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Jonas Brothers: The 3D Concert Experience 

Don't give me the "it's escapism" defense. Escapism would be welcome. Street Fighter: The Legend of Chun-Li is purgatory. It's not really even a movie. It's barely up to the standards of the narrative scenes between levels of a video game.

The success of the Street Fighter games already spawned one movie (a rather unequal showdown between Jean-Claude Van Damme and Raul Julia), but, in franchise terms, 1994 was a lifetime ago. This spin-off of sorts concentrates on the origin story of a supporting character. It might have been fun: Director Andrzej Bartkowiak's Cradle 2 the Grave shows a taste for absurdity, and his previous video-game movie Doom delivers shit blowing up at a base level. The Legend of Chun-Li follows the lead of Catwoman, Elektra and Aeon Flux by dropping its chance to create a female-led action film on a Grade Z script.

Things kick off when someone sends Chun-Li (Kristin Kreuk) the gift of a tattered scroll while she's backstage at her piano recital. She's summoned to Bangkok to learn to fight, and to protect her father's interests from a real estate developer.

The film's lack of personality means that viewers are always too far ahead of it. Even the fight scenes are an afterthought to paycheques. Interpol agent Charlie Nash (Chris Klein) introduces himself to partner Maya (Moon Bloodgood) with "Call me Nash"---a line that's somehow impossible to read in earnest. Still, Klein, with his grown-out and receding Nicolas Cage hair, and repertoire of coolest-kid-in-grade-six facial expressions, is charging this material for everything it's worth. By putting himself on the line, Klein understands that movies like this need to put on a show. Star Kreuk, by contrast, is a mannequin. She seems as bored by this movie as her audience.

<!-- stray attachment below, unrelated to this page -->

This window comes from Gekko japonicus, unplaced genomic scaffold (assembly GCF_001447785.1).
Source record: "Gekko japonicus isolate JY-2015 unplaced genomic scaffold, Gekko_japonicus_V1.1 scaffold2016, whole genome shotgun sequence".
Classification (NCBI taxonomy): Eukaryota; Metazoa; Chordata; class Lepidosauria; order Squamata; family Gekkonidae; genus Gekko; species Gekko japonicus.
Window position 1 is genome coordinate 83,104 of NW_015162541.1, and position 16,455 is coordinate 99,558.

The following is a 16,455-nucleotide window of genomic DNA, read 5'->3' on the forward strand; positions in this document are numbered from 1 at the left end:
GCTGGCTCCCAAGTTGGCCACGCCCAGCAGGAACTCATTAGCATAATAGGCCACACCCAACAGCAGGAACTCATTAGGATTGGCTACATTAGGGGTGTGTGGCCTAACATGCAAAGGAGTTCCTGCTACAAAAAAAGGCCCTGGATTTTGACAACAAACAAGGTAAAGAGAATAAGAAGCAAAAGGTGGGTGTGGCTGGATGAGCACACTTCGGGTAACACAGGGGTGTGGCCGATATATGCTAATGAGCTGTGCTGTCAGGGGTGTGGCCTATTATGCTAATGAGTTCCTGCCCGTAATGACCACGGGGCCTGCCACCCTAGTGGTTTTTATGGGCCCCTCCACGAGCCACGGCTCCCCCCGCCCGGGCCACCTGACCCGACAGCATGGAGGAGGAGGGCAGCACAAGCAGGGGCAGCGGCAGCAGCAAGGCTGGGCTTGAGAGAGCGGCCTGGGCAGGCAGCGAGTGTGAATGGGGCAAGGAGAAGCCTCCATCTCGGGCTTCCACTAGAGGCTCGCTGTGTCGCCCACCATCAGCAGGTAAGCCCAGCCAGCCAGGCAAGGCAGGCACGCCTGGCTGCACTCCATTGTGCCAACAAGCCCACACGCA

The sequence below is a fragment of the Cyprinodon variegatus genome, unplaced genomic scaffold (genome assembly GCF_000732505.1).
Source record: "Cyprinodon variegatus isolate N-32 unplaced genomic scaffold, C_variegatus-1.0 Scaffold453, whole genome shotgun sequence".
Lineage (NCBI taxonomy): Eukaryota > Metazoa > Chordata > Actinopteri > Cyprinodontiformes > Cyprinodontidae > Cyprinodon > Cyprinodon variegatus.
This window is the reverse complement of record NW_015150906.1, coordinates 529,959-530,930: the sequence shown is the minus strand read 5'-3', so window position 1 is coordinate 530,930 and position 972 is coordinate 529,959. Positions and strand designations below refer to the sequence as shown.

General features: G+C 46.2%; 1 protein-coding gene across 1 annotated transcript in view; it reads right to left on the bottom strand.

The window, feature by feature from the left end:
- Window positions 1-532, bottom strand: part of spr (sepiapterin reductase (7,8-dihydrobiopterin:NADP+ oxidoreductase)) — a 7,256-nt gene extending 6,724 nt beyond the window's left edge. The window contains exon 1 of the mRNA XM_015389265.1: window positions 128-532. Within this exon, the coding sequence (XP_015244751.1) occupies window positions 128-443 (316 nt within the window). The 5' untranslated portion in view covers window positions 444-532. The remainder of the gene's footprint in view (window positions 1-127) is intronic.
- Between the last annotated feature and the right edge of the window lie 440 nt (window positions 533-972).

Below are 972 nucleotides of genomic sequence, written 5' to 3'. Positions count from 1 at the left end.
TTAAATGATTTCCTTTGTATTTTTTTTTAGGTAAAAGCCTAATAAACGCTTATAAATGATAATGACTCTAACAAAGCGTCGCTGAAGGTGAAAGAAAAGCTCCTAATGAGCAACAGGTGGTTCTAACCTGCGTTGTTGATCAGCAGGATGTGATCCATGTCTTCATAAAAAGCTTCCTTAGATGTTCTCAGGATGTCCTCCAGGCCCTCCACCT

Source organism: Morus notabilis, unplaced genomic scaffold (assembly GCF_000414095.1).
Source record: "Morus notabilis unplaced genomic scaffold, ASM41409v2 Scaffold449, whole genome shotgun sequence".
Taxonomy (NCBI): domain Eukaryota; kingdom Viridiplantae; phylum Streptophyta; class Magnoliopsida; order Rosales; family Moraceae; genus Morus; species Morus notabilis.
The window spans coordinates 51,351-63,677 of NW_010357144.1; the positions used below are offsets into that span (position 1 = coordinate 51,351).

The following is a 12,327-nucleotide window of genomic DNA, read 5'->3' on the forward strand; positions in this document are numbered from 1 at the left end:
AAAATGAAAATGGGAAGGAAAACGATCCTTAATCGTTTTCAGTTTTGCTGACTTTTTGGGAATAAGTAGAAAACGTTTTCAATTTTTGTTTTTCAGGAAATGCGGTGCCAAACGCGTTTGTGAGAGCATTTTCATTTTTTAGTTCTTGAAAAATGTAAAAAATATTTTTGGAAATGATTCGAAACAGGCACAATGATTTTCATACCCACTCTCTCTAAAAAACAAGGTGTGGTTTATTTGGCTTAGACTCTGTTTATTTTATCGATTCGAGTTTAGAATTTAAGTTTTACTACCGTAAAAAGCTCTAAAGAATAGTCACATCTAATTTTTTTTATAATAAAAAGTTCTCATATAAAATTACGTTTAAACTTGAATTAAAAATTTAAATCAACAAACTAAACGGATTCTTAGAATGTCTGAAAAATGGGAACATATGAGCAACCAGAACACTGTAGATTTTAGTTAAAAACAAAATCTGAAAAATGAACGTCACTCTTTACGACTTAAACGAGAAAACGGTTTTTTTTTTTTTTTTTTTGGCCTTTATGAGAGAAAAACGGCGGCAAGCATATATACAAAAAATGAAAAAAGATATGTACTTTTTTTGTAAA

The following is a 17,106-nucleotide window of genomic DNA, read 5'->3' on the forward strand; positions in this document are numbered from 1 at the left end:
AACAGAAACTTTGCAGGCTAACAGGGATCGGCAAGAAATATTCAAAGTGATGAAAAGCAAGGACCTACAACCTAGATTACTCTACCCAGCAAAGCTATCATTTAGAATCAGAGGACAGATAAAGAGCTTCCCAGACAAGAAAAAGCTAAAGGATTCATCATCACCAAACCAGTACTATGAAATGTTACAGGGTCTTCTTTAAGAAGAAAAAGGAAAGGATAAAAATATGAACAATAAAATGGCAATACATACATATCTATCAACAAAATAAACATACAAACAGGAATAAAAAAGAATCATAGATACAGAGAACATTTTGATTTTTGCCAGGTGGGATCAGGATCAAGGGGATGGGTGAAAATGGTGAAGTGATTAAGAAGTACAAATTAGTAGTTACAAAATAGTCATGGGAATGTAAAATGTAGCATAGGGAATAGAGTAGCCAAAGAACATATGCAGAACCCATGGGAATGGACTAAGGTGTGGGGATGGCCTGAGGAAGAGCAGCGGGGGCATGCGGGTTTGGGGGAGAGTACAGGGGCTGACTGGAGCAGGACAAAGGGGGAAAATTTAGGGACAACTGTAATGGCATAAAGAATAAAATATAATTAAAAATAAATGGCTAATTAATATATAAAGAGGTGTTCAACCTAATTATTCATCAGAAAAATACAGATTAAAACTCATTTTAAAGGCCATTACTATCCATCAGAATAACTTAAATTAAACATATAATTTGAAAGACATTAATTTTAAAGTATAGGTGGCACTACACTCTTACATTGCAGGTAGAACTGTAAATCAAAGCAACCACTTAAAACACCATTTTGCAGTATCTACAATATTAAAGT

Songs of broken hearts and first loves satiate the Jonas Brothers' core demo. But the band isn't true to adolescent feeling. There's a content void beneath its commercial shell. Watching Jonas Brothers: The 3D Concert Experience, it's apparent why these three siblings are more pretentious than Hanson. On stage, Joe Jonas struts his Mick Jagger swagger, while brothers Nick and Kevin play their instruments dressed in suits and spray the audience with a hose, convinced they're giving the young girls who came to see them a rock 'n' roll experience. The songs have toe-tapping competence (though none are as infectious as "MMMBop"), but little mystery. The Jonases appear too sophisticated---they always seem to be speaking down to their fans.

Handsomely photographed, The 3D Concert Experience glistens in stage lights and the multi-coloured sparklers held by the crowd. The technology makes the show worthwhile for fans, despite the sound mix conceitedly allowing ticket-holders' screams to bury the music.

The cleanliness and refinement of the celibate act sells the potential of teen pop short. By trading fallibility for formality (excising the youthful excitement and fear of new desires), the Jonas Brothers never tap the passion of being alive.

For showtimes, see Movie Times, page 32.



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